Blessings,

Friday, June 5, 2020

Emily of New Moon by L.M. Montgomery


Emily of New Moon was a lovely surprise in a month when I've been suffering from reading doldrums.

The book was written in 1923 and tells the story of newly-orphaned Emily Starr who must move in with unfriendly relatives. (The Murrays had rejected her mother when she eloped with Emily's father.) In book one of the trilogy, she learns to love her new home and to grow into a brave and thoughtful young woman.

Where do I start to sing her praises? Emily has a perfect mixture of pluck and insecurity that make her endearing. She pours out her heart in long, poignant letters to her deceased father that are mixed with honest questions about life's hardships and observations about the people around her. Some of her observations made me laugh out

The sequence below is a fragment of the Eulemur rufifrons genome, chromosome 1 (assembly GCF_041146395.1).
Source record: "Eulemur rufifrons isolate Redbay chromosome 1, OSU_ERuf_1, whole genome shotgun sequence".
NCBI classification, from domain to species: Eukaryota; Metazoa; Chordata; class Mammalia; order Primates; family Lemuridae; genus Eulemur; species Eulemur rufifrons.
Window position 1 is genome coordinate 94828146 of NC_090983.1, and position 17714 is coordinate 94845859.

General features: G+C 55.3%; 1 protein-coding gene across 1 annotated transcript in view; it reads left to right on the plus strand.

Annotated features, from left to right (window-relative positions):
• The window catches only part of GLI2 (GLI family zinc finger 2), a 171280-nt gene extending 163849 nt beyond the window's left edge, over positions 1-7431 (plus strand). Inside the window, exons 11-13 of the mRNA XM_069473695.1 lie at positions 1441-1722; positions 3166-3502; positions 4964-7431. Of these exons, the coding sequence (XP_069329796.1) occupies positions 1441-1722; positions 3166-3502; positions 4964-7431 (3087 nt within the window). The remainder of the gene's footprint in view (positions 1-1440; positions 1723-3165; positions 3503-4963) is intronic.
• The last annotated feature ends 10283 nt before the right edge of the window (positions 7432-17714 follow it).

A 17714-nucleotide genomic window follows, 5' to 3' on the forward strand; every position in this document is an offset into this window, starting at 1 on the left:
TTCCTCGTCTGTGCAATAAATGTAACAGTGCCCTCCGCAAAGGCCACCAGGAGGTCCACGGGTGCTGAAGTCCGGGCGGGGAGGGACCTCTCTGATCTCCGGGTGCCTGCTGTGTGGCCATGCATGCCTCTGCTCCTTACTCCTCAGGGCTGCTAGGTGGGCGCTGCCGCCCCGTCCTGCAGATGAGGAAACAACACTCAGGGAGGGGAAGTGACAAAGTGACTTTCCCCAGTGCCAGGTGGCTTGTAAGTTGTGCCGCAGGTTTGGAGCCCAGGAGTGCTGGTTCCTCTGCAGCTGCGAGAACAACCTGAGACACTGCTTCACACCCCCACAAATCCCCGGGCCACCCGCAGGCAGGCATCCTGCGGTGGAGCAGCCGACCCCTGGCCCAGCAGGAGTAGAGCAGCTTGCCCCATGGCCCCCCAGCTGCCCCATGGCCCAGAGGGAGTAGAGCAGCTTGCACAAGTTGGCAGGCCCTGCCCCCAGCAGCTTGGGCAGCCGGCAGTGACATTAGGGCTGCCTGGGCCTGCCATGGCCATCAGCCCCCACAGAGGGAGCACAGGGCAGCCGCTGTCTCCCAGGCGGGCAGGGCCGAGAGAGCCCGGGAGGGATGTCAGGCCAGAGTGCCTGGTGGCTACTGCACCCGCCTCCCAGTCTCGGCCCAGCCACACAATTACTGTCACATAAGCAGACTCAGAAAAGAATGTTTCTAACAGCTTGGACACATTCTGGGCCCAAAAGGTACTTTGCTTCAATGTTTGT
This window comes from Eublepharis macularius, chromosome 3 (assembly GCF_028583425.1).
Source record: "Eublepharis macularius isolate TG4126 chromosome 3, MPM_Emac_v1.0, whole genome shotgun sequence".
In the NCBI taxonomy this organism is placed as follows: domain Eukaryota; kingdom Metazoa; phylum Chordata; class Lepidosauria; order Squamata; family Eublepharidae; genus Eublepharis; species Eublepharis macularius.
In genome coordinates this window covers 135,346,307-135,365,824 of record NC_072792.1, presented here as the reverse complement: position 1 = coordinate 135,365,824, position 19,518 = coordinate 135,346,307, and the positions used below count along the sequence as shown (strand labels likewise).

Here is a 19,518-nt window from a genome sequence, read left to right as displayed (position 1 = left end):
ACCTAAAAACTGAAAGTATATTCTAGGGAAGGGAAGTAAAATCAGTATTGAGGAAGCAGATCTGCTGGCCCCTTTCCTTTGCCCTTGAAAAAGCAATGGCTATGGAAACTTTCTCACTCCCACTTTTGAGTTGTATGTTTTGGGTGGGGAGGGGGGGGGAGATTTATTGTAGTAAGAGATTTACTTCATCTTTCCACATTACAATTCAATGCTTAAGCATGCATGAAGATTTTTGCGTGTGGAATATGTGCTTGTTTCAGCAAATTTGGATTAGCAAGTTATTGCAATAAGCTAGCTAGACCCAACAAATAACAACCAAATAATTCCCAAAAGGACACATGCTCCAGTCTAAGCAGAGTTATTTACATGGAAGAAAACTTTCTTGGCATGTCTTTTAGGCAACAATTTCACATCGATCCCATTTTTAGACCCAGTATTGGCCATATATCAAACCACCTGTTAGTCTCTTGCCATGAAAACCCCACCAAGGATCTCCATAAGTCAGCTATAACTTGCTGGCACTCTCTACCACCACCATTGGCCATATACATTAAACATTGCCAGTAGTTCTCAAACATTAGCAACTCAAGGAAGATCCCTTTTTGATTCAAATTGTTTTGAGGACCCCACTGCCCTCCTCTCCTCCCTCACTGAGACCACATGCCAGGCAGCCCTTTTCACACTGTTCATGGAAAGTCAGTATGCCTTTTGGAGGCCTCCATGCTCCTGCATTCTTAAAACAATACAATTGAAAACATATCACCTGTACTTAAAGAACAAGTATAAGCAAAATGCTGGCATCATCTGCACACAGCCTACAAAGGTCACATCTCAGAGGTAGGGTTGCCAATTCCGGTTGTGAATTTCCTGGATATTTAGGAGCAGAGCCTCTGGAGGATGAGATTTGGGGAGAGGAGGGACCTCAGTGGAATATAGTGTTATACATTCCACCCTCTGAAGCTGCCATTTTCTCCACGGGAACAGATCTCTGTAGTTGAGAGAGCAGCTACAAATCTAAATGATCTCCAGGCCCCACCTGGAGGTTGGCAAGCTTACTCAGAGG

loud.

Emily has the gift of wonder. It had always seemed to Emily, ever since she could remember, that she was very, very near to a world of wonderful beauty. Between it and herself hung only a thin curtain; she could never draw the curtain aside - but sometimes, just for a moment, a wind fluttered it and then it was if she caught a glimpse of the enchanting realm beyond - only a glimpse - and heard a note of unearthly music..... And always, when the flash came to her, Emily felt that life was a wonderful, mysterious thing of persistent beauty.